Kent C. Dodds: Let's say that instead of rendering a div with the class name container and then "Hello, World," we wanted to render two spans side by side, one that says "Hello" and the other that says "World." Let's first do this with React createElement, and then we'll see how we could do this with JSX.
I'm going to make my element React.createElement span. We don't need any props. Then we'll say, "Hello." We'll need another element. We'll call this our worldElement. Let's call this one our helloElement. This one will say, "World."
Then we need to render those side by side. I don't know how we do that. Let's say helloElement and worldElement. No, it doesn't look like that's going to work very well.
How do you put two variables side by side and pass them both as the first argument? It's impossible, but if we were to do this in HTML, it would be pretty straightforward. We'd just say Hello and World. That would work just fine.
This is straightforward to do in HTML, but it's not possible to do with React, which is why the React team created a special type of element called a React fragment. We can say React.createElement. React fragment is a type. We don't need any props for it.
Then we can provide both of our children. Let's put this down here. We'll take our helloElement, pass that as the first child, and worldElement, pass that as the second child. Then this is going to get our element that we're going to render.
With that, we have the output that we're expecting. We could also add an extra child in here to give us an extra space. Again, nobody wants to use the React.createElement API directly. Let's comment this out and see what this would look like if we wanted to do it with JSX.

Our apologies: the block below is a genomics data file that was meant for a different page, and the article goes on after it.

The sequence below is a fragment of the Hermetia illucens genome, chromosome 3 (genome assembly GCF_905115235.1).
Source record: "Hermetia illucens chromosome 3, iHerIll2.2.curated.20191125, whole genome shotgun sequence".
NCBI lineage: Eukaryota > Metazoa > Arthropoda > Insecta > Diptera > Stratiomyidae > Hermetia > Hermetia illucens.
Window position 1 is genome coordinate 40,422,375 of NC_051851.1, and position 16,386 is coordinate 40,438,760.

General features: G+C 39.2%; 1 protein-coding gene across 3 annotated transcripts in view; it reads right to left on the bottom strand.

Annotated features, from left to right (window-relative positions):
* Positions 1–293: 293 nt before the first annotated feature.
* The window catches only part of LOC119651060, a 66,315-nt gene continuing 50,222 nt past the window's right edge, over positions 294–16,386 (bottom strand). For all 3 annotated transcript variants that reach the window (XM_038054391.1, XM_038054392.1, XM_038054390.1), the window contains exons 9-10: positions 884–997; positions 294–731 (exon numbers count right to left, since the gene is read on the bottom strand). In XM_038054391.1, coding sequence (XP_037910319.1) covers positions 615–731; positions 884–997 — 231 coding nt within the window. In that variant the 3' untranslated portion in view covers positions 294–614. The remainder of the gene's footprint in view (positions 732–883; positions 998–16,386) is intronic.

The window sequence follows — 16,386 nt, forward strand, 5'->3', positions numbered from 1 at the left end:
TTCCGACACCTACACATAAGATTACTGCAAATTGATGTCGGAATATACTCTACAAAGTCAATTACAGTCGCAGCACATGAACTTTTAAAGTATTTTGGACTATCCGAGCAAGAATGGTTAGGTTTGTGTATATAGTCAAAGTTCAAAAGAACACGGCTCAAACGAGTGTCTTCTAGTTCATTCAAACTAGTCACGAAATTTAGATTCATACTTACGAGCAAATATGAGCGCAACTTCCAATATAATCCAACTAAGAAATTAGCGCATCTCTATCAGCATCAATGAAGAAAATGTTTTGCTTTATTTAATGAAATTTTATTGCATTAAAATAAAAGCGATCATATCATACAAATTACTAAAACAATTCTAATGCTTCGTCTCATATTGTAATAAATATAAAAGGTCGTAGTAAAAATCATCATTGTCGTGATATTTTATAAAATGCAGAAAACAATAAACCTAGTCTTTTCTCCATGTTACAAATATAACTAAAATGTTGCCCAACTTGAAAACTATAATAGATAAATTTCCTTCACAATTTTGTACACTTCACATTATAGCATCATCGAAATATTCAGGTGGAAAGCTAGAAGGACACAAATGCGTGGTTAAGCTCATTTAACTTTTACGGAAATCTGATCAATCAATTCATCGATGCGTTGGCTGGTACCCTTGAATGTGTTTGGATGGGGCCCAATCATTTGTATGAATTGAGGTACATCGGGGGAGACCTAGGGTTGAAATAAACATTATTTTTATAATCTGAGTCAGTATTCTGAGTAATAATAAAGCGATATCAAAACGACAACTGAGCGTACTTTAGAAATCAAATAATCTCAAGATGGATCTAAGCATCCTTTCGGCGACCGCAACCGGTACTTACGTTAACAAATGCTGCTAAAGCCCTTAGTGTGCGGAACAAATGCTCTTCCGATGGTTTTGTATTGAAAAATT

Our root element is this React fragment. We'll do an open bracket and say React.Fragment. We'll close that off with React.Fragment. Then we'll want to create a span for hello, so Hello. Then we'll do a space and then World and close that off. If we save this, we're going to get the exact same output, and we're using our React.Fragment element.
Let's take a look at the compiled JSX here. You notice that we get our element with React.createElement. It's just passing React.Fragment as a first argument to React.createElement, whereas this, the tag name, is being passed as a string.
The React fragment allows us to put elements side by side without having to have some sort of container element like a div. This can be useful when you're creating things like tables that have a specific structure to them.
Because this is so common to do, JSX has a special syntax for React fragments. That is to simply remove the React fragment and have an open and closing angle bracket. This is functionally equivalent to what we had before. This syntax is typically what I use whenever I need React fragments.